Considerations for Developing an Internship Program
By Greg Beaubien and John Elsasser
For interns and companies alike, internships hold both promise and peril.
For college students — and sometimes, even for retirees — internships are a chance to gain work experience related to their fields of study or career goals. Internships also help organizations invest in their own futures by nurturing up-and-coming talent (and having them perform necessary work).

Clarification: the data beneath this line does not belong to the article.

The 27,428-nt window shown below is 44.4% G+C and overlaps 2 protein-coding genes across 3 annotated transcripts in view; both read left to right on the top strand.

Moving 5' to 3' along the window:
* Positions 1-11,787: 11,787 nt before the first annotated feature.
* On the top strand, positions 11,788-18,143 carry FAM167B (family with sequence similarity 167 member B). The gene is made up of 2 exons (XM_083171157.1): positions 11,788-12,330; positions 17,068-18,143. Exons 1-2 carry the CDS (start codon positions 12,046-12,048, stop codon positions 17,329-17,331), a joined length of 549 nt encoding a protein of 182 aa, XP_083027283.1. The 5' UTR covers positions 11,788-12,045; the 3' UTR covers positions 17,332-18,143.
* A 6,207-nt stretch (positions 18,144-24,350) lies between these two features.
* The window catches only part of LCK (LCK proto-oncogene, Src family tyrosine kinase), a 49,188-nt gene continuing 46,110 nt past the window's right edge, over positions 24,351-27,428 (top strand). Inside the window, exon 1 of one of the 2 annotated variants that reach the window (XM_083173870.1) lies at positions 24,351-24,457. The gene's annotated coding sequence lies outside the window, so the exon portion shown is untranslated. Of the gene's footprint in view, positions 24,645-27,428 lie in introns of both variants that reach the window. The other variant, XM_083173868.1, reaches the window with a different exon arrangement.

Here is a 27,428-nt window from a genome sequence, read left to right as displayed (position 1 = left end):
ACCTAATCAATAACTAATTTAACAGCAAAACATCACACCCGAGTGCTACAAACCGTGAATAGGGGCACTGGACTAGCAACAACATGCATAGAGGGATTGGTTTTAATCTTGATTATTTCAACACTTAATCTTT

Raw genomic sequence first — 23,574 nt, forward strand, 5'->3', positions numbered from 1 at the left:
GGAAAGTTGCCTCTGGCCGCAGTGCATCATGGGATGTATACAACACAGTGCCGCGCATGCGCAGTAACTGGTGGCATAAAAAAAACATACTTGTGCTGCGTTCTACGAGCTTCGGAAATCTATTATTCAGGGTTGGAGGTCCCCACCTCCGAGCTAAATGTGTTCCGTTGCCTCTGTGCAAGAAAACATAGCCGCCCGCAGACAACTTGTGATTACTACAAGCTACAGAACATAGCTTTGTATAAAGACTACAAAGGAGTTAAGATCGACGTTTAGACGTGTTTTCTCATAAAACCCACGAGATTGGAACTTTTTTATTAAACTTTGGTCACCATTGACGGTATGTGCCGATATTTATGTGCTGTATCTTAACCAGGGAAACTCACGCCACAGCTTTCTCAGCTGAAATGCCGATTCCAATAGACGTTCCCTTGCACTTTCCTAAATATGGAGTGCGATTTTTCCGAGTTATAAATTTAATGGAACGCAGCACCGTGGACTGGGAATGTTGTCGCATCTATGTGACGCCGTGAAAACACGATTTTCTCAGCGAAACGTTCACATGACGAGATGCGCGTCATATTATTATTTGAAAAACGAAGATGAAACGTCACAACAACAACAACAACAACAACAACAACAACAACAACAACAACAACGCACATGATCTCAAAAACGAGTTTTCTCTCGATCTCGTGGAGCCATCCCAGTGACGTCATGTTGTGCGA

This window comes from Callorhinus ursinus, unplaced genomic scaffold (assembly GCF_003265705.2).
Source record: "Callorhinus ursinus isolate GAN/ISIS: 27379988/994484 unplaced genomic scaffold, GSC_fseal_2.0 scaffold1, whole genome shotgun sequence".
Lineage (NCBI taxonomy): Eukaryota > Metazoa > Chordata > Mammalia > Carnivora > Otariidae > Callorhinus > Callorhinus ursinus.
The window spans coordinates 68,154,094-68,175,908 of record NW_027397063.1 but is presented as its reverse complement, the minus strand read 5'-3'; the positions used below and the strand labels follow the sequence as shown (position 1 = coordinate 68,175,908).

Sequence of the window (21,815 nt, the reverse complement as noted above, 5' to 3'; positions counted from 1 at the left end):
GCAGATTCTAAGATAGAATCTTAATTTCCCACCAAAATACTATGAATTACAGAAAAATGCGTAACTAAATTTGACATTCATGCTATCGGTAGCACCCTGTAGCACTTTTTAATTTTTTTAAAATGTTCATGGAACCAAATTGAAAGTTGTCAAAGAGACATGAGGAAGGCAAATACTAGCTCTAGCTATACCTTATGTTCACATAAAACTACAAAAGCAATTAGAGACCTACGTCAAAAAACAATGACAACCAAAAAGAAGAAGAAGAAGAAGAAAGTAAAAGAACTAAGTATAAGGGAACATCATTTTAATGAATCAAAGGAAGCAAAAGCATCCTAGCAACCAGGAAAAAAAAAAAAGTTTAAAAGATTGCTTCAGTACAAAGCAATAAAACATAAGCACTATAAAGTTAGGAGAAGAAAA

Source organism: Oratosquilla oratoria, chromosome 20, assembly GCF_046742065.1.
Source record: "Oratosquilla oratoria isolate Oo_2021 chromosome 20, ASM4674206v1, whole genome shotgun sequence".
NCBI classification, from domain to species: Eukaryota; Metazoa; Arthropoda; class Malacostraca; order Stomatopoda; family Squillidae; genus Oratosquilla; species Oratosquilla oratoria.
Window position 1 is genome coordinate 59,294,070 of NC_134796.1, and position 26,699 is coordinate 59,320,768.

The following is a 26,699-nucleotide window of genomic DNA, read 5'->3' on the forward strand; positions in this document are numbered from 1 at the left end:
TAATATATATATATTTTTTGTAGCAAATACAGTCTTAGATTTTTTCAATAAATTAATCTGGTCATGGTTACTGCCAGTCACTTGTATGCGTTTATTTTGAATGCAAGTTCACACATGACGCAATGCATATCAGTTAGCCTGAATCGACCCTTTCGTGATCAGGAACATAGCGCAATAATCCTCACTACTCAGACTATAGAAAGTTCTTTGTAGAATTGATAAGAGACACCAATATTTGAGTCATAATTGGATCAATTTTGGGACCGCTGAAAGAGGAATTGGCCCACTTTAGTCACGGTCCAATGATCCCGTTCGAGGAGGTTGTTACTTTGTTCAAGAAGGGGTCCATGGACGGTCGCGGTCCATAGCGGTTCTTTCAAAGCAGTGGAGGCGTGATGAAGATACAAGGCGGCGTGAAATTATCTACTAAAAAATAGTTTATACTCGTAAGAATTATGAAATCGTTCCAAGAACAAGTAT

And then there’s the peril: Unpaid internships can be controversial and even violate labor laws. According to a 2021 survey by the National Association of Colleges and Employers, more than 40% of college students working as interns were not paid. Some argue this unpaid work still compensates young people by giving them valuable exposure to industries in which they hope to start careers. Others say unpaid internships exploit free labor from young workers eager to get a foot in the door, so companies can avoid paying wages that would otherwise go to entry-level employees.
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